Poet Profile: John Donne (1572-1631)

Licence my roving hands, and let them go,
Before, behind, between, above, below.
O my America! My new-found-land,
My kingdom, safelist when with one man mann’d,
My mine of precious stones, My Empery,
How blest am I in this discovering thee!
To enter in these bonds, is to be free;
Then where my hand is set, my seal shall be.
Full nakedness, all joys are due to thee[.]
– ‘To His Mistress Going to Bed’

Following the familiar pattern of crappy-childhood-produces-great-literary talent, John Donne (born London, England in 1572) lost his father, also named John, when he was just four. John the Younger gets bonus crappy-childhood points for being born into a recusant Roman Catholic family (i.e. Roman Catholics who refused to convert to Anglicanism or attend Anglican church services) at a time when this could get you killed – as it did, in fact, do for a number of his extended family members.

JohnDonne
John Donne

Fortunately for the world of poetry, this unfortunate persecution (side-note: elements of legal discrimination against Catholicism continued in English law until the 19th century, and anti-Catholic prejudice persisted well into the 20th) ultimately succeeded in tainting Donne’s view of religion, but not his love for God, and he is in some ways an English answer to the medieval Middle-Eastern poet Rumi (1207-1273), his poems, both secular and sacred, often laced with the same earthy and sensual imagery.

His life of extreme ups and downs included a Cambridge education – and the denial of a degree because he was Catholic – a womanising youth, a secret marriage to Anne More, a career derailed by an angry father-in-law, imprisonment, poverty, the birth of twelve children and the deaths of six, depression, conversion to Anglicanism and a reluctant career as an Anglican priest, two terms as a Member of Parliament, and a near-fatal illness in 1623 which appears to have been the catalyst for the deep spiritual experiences which inspired much of his later poetry.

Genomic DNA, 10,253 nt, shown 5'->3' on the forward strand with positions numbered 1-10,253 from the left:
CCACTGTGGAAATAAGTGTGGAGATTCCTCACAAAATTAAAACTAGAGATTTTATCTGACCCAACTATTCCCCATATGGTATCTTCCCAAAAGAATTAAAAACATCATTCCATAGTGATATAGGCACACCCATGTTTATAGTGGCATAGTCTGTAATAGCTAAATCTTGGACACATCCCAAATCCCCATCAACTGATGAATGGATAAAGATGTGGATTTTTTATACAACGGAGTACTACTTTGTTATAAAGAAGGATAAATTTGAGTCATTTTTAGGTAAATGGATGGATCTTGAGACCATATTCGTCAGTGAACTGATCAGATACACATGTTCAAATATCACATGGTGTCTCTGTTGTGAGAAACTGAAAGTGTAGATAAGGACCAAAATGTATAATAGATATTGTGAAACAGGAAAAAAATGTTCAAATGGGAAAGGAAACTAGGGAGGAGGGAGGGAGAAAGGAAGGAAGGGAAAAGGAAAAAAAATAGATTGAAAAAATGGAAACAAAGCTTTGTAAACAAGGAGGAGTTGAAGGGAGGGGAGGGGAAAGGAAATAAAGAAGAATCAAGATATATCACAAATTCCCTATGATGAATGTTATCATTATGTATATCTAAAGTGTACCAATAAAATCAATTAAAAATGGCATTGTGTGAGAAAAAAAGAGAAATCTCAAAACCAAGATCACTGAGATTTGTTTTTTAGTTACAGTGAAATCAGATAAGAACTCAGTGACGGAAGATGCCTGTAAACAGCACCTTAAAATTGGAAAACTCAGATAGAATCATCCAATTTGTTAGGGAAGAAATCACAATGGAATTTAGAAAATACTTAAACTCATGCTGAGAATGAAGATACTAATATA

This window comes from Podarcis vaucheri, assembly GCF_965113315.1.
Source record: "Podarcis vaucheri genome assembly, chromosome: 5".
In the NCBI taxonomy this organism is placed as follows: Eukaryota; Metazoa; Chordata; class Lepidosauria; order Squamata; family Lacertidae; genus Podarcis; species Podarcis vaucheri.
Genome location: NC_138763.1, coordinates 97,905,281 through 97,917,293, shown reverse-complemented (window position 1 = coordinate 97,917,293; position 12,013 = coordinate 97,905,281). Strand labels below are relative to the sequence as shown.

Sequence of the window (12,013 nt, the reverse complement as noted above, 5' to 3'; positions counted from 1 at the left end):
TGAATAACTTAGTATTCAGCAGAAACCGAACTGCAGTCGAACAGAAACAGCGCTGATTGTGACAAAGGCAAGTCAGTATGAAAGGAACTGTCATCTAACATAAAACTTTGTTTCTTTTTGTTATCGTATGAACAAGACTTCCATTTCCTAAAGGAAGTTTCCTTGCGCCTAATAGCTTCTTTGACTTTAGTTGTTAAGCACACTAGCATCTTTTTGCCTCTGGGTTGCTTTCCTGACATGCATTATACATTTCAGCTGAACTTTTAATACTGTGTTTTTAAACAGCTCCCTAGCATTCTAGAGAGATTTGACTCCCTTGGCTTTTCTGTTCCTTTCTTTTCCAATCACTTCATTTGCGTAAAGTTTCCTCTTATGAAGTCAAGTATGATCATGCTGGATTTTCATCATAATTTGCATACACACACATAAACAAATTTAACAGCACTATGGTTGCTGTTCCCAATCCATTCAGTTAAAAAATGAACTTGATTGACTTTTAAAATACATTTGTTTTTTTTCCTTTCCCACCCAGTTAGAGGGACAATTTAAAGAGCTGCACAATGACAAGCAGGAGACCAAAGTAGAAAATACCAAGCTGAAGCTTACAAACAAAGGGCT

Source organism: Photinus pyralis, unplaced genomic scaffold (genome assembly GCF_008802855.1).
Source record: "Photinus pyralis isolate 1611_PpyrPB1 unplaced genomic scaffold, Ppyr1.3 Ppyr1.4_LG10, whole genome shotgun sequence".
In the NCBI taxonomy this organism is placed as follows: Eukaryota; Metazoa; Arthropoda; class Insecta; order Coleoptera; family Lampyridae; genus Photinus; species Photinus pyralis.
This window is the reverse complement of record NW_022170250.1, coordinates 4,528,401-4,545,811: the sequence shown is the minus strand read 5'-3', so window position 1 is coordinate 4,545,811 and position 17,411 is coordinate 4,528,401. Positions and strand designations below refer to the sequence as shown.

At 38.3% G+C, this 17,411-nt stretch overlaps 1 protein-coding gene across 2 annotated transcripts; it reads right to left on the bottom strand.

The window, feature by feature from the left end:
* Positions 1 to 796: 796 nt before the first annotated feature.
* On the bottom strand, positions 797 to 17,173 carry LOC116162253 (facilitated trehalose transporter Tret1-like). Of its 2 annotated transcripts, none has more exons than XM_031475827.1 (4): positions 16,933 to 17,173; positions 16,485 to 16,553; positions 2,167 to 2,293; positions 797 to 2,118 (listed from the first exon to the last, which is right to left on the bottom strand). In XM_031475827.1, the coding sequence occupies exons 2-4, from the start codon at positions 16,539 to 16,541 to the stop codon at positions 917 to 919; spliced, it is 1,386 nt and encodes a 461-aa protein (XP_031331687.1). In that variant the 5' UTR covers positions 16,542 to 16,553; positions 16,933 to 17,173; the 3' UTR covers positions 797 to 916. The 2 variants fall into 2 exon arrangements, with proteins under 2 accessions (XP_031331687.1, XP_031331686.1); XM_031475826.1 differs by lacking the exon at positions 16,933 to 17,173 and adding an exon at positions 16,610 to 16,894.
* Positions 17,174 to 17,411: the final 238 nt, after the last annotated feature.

for whom the bell tolls
Originally a meditation in prose from ‘Devotions Upon Emergent Occasions’, 1624

Donne’s early poetry often satirised contemporary people and preoccupations, including lawyers, hypocritical priests, and unrealistic portrayals of romantic love. Prior to his marriage inspiration was also provided by various amorous encounters and the contradictory force of an ingrained awareness of the sinfulness of his actions – ’Catholic guilt’ – although his attitude towards both women and love seems to have changed significantly once he met Anne (ah, the love of a good woman!). As years of poverty took their toll many of his poems may have been produced with the pragmatic goal of attracting wealthy patronage, and in his later years spiritual themes come to dominate. John Donne died in London in 1631, at the age of 59.

I am a little world made cunningly
Of elements, and an angelic spright,
But black sin hath betrayed to endless night
My worlds both parts, and oh! both parts must die.
You, which beyond that heaven which was most high
Have found new spheres and of new lands can write,
Pour new seas in mine eyes, that so I might
Drown my world with my weeping earnestly,
Or wash it, if it must be drowned no more:
But oh! it must be burnt; alas the fire
Of lust and envy burnt it heretofore,
And made it fouler; Let their flames retire,
And burn me, O Lord, with a fiery zeal
Of thee and thy house, which doth in eating heal.
– Holy Sonnet V

Have you encountered John Donne’s work before? What do you think?

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2 thoughts on “Poet Profile: John Donne (1572-1631)

  1. So great to read your concise biographies that give simple, accessible histories. Donne has never really interested me even though he is regarded as one of the “important” literary figures. I understand him better now.

    Like

    1. Yes, I think Donne’s work was very much the product of a social and historical context that is so remote from our own that it can be difficult to understand where he’s coming from.

      Liked by 1 person

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